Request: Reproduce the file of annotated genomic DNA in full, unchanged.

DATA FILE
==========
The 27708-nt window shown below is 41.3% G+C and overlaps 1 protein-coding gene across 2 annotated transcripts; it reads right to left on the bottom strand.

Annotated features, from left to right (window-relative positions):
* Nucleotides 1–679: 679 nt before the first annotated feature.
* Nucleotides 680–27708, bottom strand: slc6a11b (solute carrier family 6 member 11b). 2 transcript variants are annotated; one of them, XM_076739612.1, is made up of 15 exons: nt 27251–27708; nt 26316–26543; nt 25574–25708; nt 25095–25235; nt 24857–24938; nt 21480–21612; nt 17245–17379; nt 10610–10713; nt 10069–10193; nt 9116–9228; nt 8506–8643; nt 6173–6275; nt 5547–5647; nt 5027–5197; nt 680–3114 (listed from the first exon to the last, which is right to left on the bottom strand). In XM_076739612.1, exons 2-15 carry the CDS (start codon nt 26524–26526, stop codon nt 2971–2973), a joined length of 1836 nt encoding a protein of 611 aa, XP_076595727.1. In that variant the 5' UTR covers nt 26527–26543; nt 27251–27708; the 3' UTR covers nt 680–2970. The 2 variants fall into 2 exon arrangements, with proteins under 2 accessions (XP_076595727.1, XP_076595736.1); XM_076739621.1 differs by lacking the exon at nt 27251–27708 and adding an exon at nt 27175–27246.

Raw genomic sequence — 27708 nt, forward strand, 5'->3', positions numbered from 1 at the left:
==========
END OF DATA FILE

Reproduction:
The 27708-nt window shown below is 41.3% G+C and overlaps 1 protein-coding gene across 2 annotated transcripts; it reads right to left on the bottom strand.

Annotated features, from left to right (window-relative positions):
* Nucleotides 1–679: 679 nt before the first annotated feature.
* Nucleotides 680–27708, bottom strand: slc6a11b (solute carrier family 6 member 11b). 2 transcript variants are annotated; one of them, XM_076739612.1, is made up of 15 exons: nt 27251–27708; nt 26316–26543; nt 25574–25708; nt 25095–25235; nt 24857–24938; nt 21480–21612; nt 17245–17379; nt 10610–10713; nt 10069–10193; nt 9116–9228; nt 8506–8643; nt 6173–6275; nt 5547–5647; nt 5027–5197; nt 680–3114 (listed from the first exon to the last, which is right to left on the bottom strand). In XM_076739612.1, exons 2-15 carry the CDS (start codon nt 26524–26526, stop codon nt 2971–2973), a joined length of 1836 nt encoding a protein of 611 aa, XP_076595727.1. In that variant the 5' UTR covers nt 26527–26543; nt 27251–27708; the 3' UTR covers nt 680–2970. The 2 variants fall into 2 exon arrangements, with proteins under 2 accessions (XP_076595727.1, XP_076595736.1); XM_076739621.1 differs by lacking the exon at nt 27251–27708 and adding an exon at nt 27175–27246.

Raw genomic sequence — 27708 nt, forward strand, 5'->3', positions numbered from 1 at the left: